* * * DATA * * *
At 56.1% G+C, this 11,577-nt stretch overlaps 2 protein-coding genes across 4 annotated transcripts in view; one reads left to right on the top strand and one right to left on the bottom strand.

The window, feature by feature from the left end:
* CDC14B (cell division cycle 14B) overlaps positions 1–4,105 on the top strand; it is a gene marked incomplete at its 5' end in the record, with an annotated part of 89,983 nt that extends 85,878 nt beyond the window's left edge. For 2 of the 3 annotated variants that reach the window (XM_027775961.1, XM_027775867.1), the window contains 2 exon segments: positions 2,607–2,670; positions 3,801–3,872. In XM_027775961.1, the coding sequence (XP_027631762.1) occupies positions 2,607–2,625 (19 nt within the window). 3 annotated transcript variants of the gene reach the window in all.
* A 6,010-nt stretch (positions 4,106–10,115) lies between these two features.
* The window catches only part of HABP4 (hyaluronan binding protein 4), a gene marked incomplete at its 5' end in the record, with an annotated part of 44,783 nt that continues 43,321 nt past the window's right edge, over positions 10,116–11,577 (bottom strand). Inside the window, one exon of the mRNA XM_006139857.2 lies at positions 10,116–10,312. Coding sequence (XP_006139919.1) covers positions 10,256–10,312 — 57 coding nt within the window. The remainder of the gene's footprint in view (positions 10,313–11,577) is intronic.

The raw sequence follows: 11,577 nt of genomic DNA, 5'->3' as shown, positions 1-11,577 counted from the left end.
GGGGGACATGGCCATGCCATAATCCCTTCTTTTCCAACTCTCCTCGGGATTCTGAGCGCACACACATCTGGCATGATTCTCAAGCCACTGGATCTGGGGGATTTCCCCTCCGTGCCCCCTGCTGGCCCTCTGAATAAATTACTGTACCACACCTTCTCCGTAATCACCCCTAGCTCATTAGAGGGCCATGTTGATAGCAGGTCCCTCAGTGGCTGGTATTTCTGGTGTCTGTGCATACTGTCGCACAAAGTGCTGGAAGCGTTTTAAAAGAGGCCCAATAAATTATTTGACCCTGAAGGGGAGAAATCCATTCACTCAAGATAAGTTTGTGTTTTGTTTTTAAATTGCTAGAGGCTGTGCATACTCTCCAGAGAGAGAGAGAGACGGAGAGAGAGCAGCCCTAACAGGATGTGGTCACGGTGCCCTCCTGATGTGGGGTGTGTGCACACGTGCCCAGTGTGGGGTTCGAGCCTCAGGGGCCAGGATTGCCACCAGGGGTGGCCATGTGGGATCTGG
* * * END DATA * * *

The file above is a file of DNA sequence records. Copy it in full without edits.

At 56.1% G+C, this 11,577-nt stretch overlaps 2 protein-coding genes across 4 annotated transcripts in view; one reads left to right on the top strand and one right to left on the bottom strand.

The window, feature by feature from the left end:
* CDC14B (cell division cycle 14B) overlaps positions 1–4,105 on the top strand; it is a gene marked incomplete at its 5' end in the record, with an annotated part of 89,983 nt that extends 85,878 nt beyond the window's left edge. For 2 of the 3 annotated variants that reach the window (XM_027775961.1, XM_027775867.1), the window contains 2 exon segments: positions 2,607–2,670; positions 3,801–3,872. In XM_027775961.1, the coding sequence (XP_027631762.1) occupies positions 2,607–2,625 (19 nt within the window). 3 annotated transcript variants of the gene reach the window in all.
* A 6,010-nt stretch (positions 4,106–10,115) lies between these two features.
* The window catches only part of HABP4 (hyaluronan binding protein 4), a gene marked incomplete at its 5' end in the record, with an annotated part of 44,783 nt that continues 43,321 nt past the window's right edge, over positions 10,116–11,577 (bottom strand). Inside the window, one exon of the mRNA XM_006139857.2 lies at positions 10,116–10,312. Coding sequence (XP_006139919.1) covers positions 10,256–10,312 — 57 coding nt within the window. The remainder of the gene's footprint in view (positions 10,313–11,577) is intronic.

The raw sequence follows: 11,577 nt of genomic DNA, 5'->3' as shown, positions 1-11,577 counted from the left end.
GGGGGACATGGCCATGCCATAATCCCTTCTTTTCCAACTCTCCTCGGGATTCTGAGCGCACACACATCTGGCATGATTCTCAAGCCACTGGATCTGGGGGATTTCCCCTCCGTGCCCCCTGCTGGCCCTCTGAATAAATTACTGTACCACACCTTCTCCGTAATCACCCCTAGCTCATTAGAGGGCCATGTTGATAGCAGGTCCCTCAGTGGCTGGTATTTCTGGTGTCTGTGCATACTGTCGCACAAAGTGCTGGAAGCGTTTTAAAAGAGGCCCAATAAATTATTTGACCCTGAAGGGGAGAAATCCATTCACTCAAGATAAGTTTGTGTTTTGTTTTTAAATTGCTAGAGGCTGTGCATACTCTCCAGAGAGAGAGAGAGACGGAGAGAGAGCAGCCCTAACAGGATGTGGTCACGGTGCCCTCCTGATGTGGGGTGTGTGCACACGTGCCCAGTGTGGGGTTCGAGCCTCAGGGGCCAGGATTGCCACCAGGGGTGGCCATGTGGGATCTGG